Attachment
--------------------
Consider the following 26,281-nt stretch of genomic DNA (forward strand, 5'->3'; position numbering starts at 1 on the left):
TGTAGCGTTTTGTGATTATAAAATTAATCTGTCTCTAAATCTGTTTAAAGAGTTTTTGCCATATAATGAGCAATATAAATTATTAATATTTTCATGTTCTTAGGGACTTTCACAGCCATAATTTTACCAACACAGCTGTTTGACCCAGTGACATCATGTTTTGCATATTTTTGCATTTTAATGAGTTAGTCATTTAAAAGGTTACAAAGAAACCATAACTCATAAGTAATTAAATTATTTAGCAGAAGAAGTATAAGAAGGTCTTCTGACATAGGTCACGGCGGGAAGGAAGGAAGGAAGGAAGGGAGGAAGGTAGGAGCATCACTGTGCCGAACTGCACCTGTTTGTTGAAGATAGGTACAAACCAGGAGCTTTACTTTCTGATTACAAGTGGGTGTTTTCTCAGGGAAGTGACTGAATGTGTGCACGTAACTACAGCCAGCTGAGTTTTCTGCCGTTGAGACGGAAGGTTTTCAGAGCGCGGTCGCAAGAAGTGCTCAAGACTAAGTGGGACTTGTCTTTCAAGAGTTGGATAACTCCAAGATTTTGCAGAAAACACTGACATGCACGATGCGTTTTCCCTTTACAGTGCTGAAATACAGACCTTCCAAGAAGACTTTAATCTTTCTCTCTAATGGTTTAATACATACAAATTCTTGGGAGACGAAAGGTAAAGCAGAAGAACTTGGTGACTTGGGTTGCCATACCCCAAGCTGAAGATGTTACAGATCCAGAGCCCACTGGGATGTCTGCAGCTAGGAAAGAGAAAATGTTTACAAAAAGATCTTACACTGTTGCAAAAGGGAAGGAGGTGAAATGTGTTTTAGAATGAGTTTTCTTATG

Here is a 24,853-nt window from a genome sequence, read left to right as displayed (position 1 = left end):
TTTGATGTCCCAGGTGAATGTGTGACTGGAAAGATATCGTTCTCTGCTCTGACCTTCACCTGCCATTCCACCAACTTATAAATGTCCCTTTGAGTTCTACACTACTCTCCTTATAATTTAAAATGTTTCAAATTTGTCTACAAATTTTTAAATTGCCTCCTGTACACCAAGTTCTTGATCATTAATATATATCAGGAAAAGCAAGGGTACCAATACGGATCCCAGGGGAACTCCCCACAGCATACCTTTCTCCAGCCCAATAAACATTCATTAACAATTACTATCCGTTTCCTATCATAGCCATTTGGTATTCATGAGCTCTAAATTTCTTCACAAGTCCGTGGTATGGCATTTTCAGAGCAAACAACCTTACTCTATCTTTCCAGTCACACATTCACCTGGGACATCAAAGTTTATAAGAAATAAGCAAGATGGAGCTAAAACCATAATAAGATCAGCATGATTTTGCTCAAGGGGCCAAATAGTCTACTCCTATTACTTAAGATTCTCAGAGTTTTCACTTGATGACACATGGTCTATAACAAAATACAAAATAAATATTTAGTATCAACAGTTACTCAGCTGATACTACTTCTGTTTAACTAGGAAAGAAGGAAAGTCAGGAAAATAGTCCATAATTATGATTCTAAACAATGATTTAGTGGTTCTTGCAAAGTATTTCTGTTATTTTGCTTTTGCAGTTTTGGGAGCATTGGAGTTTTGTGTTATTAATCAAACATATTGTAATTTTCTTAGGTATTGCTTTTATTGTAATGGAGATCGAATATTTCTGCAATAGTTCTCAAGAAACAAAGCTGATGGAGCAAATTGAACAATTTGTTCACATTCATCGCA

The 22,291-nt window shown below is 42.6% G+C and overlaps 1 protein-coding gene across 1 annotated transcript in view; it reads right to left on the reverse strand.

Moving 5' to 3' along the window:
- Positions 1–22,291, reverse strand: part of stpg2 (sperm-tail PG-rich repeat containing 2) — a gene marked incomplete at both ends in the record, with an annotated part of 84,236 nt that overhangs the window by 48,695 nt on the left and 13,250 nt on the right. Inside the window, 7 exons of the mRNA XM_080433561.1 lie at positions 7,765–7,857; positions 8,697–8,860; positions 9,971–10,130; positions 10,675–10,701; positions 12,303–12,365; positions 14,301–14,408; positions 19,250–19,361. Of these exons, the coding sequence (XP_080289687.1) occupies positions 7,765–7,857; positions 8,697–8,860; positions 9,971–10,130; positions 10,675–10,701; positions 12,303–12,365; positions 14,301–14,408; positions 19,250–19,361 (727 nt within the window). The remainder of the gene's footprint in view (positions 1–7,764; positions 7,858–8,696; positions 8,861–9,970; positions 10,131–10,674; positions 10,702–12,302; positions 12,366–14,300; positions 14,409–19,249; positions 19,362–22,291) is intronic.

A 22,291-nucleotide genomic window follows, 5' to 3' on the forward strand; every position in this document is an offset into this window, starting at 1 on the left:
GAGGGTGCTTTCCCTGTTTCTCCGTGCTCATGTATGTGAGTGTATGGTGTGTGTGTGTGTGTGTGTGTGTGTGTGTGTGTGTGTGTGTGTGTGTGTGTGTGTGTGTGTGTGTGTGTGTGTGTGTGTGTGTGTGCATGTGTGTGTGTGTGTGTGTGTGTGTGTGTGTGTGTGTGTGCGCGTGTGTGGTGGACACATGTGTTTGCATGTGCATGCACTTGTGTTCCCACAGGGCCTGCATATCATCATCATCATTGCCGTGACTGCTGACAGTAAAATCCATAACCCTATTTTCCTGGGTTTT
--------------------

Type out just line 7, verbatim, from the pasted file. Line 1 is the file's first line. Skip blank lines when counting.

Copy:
- Positions 1–22,291, reverse strand: part of stpg2 (sperm-tail PG-rich repeat containing 2) — a gene marked incomplete at both ends in the record, with an annotated part of 84,236 nt that overhangs the window by 48,695 nt on the left and 13,250 nt on the right. Inside the window, 7 exons of the mRNA XM_080433561.1 lie at positions 7,765–7,857; positions 8,697–8,860; positions 9,971–10,130; positions 10,675–10,701; positions 12,303–12,365; positions 14,301–14,408; positions 19,250–19,361. Of these exons, the coding sequence (XP_080289687.1) occupies positions 7,765–7,857; positions 8,697–8,860; positions 9,971–10,130; positions 10,675–10,701; positions 12,303–12,365; positions 14,301–14,408; positions 19,250–19,361 (727 nt within the window). The remainder of the gene's footprint in view (positions 1–7,764; positions 7,858–8,696; positions 8,861–9,970; positions 10,131–10,674; positions 10,702–12,302; positions 12,366–14,300; positions 14,409–19,249; positions 19,362–22,291) is intronic.